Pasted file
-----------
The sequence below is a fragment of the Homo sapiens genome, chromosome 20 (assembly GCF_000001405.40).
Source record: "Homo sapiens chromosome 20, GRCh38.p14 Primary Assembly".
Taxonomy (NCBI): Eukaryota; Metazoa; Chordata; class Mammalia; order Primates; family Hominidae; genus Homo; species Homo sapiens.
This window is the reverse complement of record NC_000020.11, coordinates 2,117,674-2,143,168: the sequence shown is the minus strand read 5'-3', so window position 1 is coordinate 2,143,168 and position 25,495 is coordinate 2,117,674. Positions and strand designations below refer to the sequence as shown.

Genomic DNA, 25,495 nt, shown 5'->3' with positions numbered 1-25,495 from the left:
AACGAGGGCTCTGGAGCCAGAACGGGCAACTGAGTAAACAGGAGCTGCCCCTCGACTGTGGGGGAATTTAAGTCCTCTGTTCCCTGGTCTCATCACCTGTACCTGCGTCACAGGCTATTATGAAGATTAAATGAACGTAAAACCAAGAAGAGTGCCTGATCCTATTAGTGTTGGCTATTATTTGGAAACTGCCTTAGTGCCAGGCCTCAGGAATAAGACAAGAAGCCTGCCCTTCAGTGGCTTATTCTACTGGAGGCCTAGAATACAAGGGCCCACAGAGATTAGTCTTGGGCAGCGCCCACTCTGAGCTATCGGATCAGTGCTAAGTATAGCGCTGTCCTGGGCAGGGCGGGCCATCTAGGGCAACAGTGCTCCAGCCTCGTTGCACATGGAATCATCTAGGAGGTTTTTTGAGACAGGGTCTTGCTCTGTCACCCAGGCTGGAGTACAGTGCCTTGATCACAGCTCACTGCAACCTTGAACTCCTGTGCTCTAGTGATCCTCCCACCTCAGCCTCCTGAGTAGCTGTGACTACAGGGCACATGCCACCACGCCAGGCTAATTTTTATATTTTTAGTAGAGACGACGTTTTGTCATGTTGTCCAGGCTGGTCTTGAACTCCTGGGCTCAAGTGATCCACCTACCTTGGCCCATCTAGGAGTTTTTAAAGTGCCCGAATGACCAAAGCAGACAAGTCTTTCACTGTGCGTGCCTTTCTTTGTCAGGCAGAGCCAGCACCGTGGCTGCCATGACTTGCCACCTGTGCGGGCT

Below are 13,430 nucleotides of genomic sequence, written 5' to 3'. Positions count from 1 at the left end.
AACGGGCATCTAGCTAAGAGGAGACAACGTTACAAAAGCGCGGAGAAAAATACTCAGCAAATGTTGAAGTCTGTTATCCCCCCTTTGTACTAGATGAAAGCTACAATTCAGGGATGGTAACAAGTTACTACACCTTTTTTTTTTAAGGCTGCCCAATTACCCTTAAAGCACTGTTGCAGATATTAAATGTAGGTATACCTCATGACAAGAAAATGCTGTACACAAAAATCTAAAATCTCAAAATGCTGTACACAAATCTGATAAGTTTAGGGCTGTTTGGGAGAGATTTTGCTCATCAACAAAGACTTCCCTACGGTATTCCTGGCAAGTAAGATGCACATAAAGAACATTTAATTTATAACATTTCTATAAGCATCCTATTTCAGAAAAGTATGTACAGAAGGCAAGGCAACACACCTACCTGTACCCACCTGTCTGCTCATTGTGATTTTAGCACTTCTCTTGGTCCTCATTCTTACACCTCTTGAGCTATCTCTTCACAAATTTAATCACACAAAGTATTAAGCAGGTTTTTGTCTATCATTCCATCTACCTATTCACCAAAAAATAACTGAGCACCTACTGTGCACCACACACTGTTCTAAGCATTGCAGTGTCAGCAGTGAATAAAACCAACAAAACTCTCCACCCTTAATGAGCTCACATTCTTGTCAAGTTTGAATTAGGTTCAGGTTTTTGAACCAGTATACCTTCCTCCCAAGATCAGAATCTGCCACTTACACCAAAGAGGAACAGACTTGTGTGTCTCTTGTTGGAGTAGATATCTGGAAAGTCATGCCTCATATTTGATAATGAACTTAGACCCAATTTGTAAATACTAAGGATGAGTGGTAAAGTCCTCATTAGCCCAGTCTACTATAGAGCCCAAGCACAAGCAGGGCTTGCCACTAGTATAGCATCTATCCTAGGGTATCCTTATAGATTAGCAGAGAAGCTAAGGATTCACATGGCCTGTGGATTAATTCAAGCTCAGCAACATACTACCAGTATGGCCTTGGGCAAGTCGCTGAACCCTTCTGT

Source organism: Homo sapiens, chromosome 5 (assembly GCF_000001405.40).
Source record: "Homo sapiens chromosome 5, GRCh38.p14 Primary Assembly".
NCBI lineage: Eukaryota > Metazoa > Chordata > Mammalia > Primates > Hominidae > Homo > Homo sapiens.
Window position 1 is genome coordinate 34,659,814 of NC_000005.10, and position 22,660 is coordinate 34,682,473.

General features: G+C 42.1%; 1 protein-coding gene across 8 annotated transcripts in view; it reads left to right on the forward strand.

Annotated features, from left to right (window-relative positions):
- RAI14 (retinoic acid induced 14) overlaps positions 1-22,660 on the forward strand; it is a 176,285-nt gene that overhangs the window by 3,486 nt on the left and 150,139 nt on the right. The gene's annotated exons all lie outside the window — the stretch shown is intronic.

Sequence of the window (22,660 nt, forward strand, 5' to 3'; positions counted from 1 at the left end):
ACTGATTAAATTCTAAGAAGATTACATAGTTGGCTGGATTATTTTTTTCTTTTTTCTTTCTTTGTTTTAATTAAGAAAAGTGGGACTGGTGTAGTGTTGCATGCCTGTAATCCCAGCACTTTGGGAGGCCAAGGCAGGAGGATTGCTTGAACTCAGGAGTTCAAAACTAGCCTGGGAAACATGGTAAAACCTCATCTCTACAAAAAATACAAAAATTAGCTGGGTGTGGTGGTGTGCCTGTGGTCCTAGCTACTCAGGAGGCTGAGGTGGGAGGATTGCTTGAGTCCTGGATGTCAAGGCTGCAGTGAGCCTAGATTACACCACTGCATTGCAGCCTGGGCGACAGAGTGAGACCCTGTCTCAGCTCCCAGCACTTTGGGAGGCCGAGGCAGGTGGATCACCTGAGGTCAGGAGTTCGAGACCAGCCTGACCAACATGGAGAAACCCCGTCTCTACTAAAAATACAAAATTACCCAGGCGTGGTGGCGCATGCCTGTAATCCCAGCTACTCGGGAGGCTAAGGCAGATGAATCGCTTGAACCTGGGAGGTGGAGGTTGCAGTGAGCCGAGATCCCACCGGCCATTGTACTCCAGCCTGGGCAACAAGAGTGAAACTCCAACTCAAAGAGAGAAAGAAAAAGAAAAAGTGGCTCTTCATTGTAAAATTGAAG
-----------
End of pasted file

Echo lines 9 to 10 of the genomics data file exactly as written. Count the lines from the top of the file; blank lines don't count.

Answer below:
Source organism: Homo sapiens, chromosome 5 (assembly GCF_000001405.40).
Source record: "Homo sapiens chromosome 5, GRCh38.p14 Primary Assembly".